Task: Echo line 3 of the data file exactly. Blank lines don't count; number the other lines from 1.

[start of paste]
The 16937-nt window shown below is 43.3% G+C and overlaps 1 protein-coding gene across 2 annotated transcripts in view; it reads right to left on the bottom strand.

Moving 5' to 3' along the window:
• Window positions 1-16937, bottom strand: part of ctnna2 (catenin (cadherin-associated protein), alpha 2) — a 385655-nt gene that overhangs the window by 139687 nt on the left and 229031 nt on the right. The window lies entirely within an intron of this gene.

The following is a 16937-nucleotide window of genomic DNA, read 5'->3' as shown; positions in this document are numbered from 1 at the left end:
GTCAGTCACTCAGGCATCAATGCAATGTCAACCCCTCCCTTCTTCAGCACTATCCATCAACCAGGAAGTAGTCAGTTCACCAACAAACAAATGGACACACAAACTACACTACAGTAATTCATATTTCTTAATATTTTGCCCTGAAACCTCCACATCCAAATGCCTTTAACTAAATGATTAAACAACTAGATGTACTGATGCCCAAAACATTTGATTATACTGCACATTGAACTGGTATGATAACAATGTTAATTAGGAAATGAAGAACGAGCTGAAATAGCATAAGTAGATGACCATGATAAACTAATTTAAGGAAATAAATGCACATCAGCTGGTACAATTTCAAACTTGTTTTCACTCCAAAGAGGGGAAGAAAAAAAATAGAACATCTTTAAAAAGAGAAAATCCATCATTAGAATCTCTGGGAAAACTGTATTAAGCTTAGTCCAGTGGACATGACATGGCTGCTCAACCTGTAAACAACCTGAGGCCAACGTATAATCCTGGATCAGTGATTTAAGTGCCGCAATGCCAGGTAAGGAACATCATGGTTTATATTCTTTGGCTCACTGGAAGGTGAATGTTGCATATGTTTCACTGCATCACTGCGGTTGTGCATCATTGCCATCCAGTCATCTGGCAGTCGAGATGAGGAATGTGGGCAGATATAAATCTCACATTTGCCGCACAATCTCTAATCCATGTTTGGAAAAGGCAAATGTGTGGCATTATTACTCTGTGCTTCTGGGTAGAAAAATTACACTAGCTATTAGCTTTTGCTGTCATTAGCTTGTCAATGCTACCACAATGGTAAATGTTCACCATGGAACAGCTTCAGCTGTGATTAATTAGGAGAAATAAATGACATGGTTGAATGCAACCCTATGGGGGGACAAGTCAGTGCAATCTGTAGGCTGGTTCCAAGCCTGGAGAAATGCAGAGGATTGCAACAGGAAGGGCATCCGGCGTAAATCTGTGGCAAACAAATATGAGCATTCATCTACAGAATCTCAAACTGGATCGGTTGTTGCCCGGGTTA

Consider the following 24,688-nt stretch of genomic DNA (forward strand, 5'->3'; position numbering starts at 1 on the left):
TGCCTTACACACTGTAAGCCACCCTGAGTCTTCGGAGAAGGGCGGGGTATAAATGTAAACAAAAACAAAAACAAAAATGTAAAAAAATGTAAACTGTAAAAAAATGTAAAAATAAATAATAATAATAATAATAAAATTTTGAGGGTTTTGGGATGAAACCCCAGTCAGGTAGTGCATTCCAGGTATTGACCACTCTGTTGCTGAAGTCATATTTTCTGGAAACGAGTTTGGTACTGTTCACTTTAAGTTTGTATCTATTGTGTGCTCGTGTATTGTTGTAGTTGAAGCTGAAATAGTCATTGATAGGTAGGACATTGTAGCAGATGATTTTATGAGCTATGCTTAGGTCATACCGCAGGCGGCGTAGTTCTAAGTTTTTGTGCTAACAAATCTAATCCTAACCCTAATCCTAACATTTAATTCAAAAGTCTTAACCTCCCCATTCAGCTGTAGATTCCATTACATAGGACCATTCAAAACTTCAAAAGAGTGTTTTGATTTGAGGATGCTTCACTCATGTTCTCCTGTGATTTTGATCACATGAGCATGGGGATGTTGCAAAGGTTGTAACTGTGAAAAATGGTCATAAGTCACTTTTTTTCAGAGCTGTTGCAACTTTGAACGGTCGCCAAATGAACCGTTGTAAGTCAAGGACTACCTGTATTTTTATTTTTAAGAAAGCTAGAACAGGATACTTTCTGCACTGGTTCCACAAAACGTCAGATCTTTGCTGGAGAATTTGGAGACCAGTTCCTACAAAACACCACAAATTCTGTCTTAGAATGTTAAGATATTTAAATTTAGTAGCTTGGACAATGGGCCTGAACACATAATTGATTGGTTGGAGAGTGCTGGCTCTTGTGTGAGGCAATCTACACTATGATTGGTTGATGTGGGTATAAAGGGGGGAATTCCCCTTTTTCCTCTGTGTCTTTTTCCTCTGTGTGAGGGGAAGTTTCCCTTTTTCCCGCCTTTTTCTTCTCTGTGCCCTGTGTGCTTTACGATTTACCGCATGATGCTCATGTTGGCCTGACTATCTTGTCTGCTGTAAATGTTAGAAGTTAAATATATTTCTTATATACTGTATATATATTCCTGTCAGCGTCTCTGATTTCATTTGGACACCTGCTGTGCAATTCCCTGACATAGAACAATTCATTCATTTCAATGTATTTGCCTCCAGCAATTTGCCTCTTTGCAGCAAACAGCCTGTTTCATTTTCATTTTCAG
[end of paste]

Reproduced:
• Window positions 1-16937, bottom strand: part of ctnna2 (catenin (cadherin-associated protein), alpha 2) — a 385655-nt gene that overhangs the window by 139687 nt on the left and 229031 nt on the right. The window lies entirely within an intron of this gene.